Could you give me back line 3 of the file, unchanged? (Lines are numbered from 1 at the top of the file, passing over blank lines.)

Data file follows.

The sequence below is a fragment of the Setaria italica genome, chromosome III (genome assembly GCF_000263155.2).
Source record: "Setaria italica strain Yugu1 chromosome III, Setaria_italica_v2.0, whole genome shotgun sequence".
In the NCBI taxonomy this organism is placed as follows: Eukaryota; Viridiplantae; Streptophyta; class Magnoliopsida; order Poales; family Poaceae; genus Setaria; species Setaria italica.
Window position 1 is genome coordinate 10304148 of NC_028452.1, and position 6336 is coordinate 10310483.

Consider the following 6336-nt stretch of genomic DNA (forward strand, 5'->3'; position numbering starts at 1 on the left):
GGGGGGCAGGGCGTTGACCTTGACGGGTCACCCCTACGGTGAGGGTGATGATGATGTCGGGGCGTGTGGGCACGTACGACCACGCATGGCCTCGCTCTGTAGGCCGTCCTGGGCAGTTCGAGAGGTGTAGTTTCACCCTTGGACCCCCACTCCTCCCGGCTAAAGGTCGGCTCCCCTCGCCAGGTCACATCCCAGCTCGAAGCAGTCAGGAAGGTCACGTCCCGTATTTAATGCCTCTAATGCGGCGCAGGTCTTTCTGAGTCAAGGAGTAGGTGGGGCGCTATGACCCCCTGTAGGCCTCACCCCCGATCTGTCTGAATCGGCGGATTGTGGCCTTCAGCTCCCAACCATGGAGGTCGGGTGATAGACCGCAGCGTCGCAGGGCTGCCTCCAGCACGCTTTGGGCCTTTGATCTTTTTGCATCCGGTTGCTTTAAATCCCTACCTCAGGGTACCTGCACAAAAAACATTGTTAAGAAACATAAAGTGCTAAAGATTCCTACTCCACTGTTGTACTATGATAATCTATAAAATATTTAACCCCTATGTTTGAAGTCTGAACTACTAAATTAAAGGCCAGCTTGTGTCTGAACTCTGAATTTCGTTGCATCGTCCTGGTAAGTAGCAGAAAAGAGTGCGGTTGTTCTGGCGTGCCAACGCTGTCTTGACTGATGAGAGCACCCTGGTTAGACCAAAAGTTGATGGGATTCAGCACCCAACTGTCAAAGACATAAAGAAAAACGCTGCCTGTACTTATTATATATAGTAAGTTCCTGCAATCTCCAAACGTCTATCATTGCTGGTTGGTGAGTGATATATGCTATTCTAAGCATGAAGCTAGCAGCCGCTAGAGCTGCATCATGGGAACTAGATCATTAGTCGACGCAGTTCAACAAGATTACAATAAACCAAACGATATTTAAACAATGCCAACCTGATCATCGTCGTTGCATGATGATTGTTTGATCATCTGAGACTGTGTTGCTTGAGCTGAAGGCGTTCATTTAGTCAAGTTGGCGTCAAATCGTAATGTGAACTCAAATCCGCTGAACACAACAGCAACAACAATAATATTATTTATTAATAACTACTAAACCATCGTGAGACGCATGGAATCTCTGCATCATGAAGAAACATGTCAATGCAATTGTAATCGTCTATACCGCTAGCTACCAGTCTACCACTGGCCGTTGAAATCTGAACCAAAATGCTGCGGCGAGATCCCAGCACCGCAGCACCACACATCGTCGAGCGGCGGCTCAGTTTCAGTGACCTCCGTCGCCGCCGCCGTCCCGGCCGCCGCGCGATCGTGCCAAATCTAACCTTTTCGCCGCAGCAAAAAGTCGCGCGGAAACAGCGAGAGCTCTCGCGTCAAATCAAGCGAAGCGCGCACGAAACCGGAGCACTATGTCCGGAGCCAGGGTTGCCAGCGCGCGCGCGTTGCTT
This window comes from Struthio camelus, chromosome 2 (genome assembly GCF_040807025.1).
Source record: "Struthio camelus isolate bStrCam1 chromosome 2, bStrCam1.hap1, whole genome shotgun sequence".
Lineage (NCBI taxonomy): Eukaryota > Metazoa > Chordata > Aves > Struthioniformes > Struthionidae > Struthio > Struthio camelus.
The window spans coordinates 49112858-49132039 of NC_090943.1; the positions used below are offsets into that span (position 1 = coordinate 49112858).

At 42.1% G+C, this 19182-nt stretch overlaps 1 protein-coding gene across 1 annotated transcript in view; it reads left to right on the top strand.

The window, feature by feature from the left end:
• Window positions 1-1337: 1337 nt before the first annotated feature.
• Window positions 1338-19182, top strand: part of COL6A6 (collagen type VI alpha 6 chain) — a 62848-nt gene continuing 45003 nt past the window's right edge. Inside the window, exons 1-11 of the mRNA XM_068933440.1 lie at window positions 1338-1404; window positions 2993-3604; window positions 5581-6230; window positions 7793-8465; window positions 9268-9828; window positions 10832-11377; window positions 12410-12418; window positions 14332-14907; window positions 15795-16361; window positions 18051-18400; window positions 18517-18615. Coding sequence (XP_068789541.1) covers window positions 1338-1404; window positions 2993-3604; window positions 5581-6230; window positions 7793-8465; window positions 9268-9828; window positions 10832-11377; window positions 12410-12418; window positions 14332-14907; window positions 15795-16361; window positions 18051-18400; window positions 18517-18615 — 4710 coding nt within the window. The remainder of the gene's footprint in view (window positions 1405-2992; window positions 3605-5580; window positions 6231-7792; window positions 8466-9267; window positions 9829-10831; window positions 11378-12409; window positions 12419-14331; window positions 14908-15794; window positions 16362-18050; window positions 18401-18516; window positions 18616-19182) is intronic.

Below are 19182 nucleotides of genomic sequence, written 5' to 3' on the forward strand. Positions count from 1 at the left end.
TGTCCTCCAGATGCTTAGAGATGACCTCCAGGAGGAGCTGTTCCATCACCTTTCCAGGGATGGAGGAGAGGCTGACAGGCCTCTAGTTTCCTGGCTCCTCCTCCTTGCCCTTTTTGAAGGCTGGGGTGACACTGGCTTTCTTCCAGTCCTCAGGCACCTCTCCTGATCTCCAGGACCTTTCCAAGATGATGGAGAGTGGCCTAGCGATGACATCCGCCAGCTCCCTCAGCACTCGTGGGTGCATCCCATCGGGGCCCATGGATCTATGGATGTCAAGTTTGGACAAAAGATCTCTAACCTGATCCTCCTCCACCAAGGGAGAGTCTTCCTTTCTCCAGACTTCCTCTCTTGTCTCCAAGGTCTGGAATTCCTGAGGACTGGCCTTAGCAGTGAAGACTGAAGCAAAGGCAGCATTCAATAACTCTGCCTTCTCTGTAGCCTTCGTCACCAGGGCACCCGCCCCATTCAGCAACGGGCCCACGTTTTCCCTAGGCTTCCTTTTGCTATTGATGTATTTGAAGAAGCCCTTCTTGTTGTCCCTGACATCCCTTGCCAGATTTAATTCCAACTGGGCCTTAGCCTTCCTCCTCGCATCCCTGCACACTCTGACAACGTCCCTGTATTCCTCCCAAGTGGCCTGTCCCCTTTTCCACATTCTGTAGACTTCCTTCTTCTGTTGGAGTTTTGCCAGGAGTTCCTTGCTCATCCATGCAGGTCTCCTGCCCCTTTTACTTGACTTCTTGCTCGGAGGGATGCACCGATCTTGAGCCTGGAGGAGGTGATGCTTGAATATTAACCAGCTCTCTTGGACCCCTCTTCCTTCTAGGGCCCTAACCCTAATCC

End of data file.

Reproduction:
In the NCBI taxonomy this organism is placed as follows: Eukaryota; Viridiplantae; Streptophyta; class Magnoliopsida; order Poales; family Poaceae; genus Setaria; species Setaria italica.